Welcome to the Nukapedia News Digest, brought to you by The Children of the Cathedral: Uniting Man and Mutant since 2155.
In your edition this week:
As most of you probably know already, English isn't the only language in the world, nor is it the only language Fallout players speak; followers of the Recent Changes list will often see "interwiki" in the edit summary as our Polish and Russian friends (among others) update the links between us.
But what you may not know is that the Chinese and Portuguese wikis are about to get a massive shot in the arm. Our own SigmaDelta and CrimsonFrankie have been approved to "adopt" these wikis (respectively). Congratulations guys, I'm sure you'll do us proud.
Can you help? We're linked to wikis in 19 other languages, you'll find a link for each of those on the bottom of our home page. If you're good with a language thats not there, why not start one? Agent c 22:24, June 15, 2012 (UTC)
News from Wikia
Wikia will soon be upgrading all their wikis to Mediawiki 1.19 (we're currently on 1.16). The date of this change is TBC, but here's some of the improvements you can expect to see:
- The default user signature now contains a talk link in addition to the user link.
- File extensions (e.g. .jpg) will be automatically added to filenames on upload if the user specified a filename without an extension
- Images are now autorotated according to their EXIF orientation. This only affects thumbnails; the source remains unrotated
- The "This is a minor edit" checkbox is not available when you create a page or new section
- Support for metadata in SVG files (title, description)
- Inline rendering/thumbnailing for Gimp XCF images
- The parser cache is now shared amongst users whose different settings aren't used in the page
- A variety of category sort-related fixes, including:
- In English, lowercase and uppercase letters now sort the same
- Subcategories, ordinary pages, and files now page separately
- When several pages are given the same sort key, they sort by their names instead of randomly
- Interlanguage links display the page title in their tooltip
- Special:Listfiles now supports a username parameter
You can find out more on the Wikia Staff Blog.
Fallout 3 in G4TV's top 100
GvTV is currently running a top 100 list where Fallout 3 is placed at number 75. Given that indisputable classic Deus Ex is at 53, whilst Rock Band 3 is at 52, I'm not entirely sure what the rating system is based on, but there you go. As of time of press the top 20 has yet to be published.
New User Network
Due to an influx in new mentees over the past few weeks, I'm putting out a call for potential mentors, particularly if you are based in the Americas, or if you're awake during the US evening. If you can help out, please get in touch. Patroller status or higher is preferred, but is not a strict requirement.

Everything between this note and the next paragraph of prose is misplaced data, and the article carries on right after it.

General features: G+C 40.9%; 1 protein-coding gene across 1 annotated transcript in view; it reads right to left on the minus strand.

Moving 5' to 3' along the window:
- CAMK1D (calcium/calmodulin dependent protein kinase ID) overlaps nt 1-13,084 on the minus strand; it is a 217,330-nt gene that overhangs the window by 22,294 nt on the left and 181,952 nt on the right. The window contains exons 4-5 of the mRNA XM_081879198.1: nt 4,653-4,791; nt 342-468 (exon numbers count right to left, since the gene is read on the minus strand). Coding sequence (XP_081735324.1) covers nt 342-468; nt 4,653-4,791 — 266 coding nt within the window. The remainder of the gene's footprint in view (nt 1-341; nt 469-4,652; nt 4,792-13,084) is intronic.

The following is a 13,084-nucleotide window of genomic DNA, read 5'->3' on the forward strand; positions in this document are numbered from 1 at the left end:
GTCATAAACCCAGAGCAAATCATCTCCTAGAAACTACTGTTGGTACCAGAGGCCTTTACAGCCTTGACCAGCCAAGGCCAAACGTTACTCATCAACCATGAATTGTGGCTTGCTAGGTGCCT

Relic of the War that Wasn't
Since World War one, Amateur Radio Buffs have been noting strange radio signals, they'll often start with a bit of music or some spoken word only to be followed by strange sets of numbers, before abruptly sounding off. Usually they broadcast on a regular schedule, but "Special broadcasts" have been noted during important world events.
These "Numbers Stations" seem to be broadcast by governments worldwide. Stations christened with names like "Cherry Ripe" and "Lincolnshire Poacher" have been traced to UK RAF stations in Cyprus; whereas "Atencion" has occasionally had Cuban Radio stations audible in the transmissions background. A station believed to transmit from Albuquerque in New Mexico opens with the eponymous character proclaiming "Varmint, I'm a-gonna b-b-b-bloooow yah t'smithereens!" before relaying its message. Before the country's dissolution, the Yugoslavian Embassy in Washington DC was rumoured to be housing a radio transmitter that sent similar messages for "the other side".
Although TV series Fringe offered a rather strange explanation for these stations, in reality it is presumed that these sets of numbers are messages being sent to agents in the field, possibly conducting espionage although some have suggested some stations are linked to organised crime (primarily smuggling). The messages are assumed to be sent using a one time cipher, the agent in the field uses his/her decode book to find that days cipher, and as long as the same cipher wasn't reused the system was almost impossible to crack.
Governments almost never acknowledge the existence of these stations, however a UK Department of Trade and industry spokesperson is on the record as saying:
Although the heyday for these stations ended with the cold war, they continue transmitting today, with some returning after a few years absence after the fall of the Soviet Union. In 1998 a group of Cubans in America were arrested with equipment used to receive and decode messaged from the "Atención" station found in the apartment of one of the accused. Still, some do make a hobby of tracking and attempting to crack the codes of these stations (in some locales this may or may not be legal).
For those of you who like to put a sceptical eye to these things, Skeptoid.com had a look at these and concluded:
You can listen to a BBC Radio 4 report on these stations. However, I've included a selection of better known stations from around the world:
- Swedish Rhapsody - Named for the song that the "Creepy Icecream van" song is supposed to resemble.
- Gongs - East German Stasi - The "bells" sounding as creepy as they do is seemingly because the reel-to-reel tape that its played from appears to have stretched over time.
- Lincolnshire Poacher - Seemingly broadcast from a UK RAF base in Cyprus, named for its cheery music.
- Yosemite Sam - USA, broadcast from Albuquerque, showing that even spooks have a sense of humour.
Next Week: Its my (nuclear) aeroplane.
Is in seven days hence. News tips as always can be left in the comments, or my talk. Zero, Zero, Zero, Zero. Agent c 22:29, June 15, 2012 (UTC)